NCAA Dribbles the Idea of Fundamental Internal Change
NCAA President Mark Emmert spoke to the Knight Commission on Intercollegiate Athletics on October 30, 2017 and asserted that major changes are needed in college basketball to demonstrate to the public that the NCAA can properly run the sport. “We cannot go to the next basketball season without seeing fundamental change in the way college basketball is operated,” Emmert said. “The public doesn’t have sufficient confidence in any of us in terms of our ability to resolve these issues.” Emmert cited to a recent NCAA-commissioned poll, which found widespread distrust in both the NCAA and its schools, with 79 percent of Americans agreeing with the statement that major colleges put money ahead of the interests of their athletes.
His comments come in the wake of a bribery scandal that ensnared coaches, financial managers, and an Adidas executive. Prosecutors alleged that coaches solicited bribes in exchange for their help in steering top basketball recruits towards preferred financial advisors and managers, and that the Adidas executive conspired to funnel payments to the families of top recruits to push players to sign with Adidas-sponsored schools. Emmert expressed concern about the prospect of more charges in the investigation, and said “[w]hether it’s the tip of the iceberg or whether it’s the whole iceberg doesn’t really matter. It’s disgusting as it is, and we’ve got to recognize that we own that.”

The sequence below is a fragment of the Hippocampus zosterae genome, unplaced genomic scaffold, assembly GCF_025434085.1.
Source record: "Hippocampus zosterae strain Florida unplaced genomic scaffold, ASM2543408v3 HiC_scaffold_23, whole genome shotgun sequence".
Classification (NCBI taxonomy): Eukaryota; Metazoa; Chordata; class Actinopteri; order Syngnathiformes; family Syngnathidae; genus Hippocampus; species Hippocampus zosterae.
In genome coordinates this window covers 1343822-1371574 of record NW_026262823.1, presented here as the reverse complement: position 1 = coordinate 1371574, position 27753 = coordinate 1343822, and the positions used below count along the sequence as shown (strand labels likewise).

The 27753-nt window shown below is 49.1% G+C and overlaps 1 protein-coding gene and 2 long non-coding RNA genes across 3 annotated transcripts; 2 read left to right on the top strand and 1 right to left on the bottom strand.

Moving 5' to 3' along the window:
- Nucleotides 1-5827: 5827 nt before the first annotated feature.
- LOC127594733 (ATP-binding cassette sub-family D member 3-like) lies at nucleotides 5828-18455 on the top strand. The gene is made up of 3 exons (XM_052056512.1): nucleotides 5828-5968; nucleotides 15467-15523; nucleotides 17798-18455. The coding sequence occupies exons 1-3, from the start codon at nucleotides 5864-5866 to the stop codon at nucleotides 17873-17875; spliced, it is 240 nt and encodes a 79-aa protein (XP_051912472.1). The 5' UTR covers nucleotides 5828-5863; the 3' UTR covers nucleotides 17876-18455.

A new commission, created by the NCAA this month and chaired by former Secretary of State Condoleezza Rice, will study college basketball and recommend reform by April. Reforms could include: regulations for nonscholastic youth basketball; greater enforcement powers for the NCAA, including possible subpoena powers; a limited antitrust exemption that would give the NCAA protection from lawsuits in exchange for some federal control; and allowing athletes to benefit from the use of their names, images and likenesses. Emmert was supportive of ending the practice of players leaving after their freshman year to play in the NBA, as those players are more likely to find their services at the center of “backroom deals.” However, allowing players to earn money through endorsements and sponsorship deals, an idea supported by Hall of Fame NBA player David Robinson who is now on Rice’s Commission, would be highly controversial at some schools.